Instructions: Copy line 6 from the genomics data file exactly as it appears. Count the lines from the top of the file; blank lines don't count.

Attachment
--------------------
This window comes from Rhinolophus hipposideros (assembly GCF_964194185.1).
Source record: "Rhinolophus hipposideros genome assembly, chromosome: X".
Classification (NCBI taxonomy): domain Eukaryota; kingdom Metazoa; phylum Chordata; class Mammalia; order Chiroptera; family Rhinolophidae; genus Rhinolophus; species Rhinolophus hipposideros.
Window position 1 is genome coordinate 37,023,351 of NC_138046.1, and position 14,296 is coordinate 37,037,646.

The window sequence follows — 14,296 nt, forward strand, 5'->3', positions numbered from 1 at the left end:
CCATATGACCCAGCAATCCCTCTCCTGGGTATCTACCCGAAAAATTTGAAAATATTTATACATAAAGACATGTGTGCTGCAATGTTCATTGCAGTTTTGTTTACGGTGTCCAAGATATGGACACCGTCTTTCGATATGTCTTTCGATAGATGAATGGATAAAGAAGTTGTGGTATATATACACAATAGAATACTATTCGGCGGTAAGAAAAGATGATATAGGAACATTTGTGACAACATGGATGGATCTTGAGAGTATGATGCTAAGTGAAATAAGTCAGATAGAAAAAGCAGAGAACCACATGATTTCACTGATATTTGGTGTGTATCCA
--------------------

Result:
CCATATGACCCAGCAATCCCTCTCCTGGGTATCTACCCGAAAAATTTGAAAATATTTATACATAAAGACATGTGTGCTGCAATGTTCATTGCAGTTTTGTTTACGGTGTCCAAGATATGGACACCGTCTTTCGATATGTCTTTCGATAGATGAATGGATAAAGAAGTTGTGGTATATATACACAATAGAATACTATTCGGCGGTAAGAAAAGATGATATAGGAACATTTGTGACAACATGGATGGATCTTGAGAGTATGATGCTAAGTGAAATAAGTCAGATAGAAAAAGCAGAGAACCACATGATTTCACTGATATTTGGTGTGTATCCA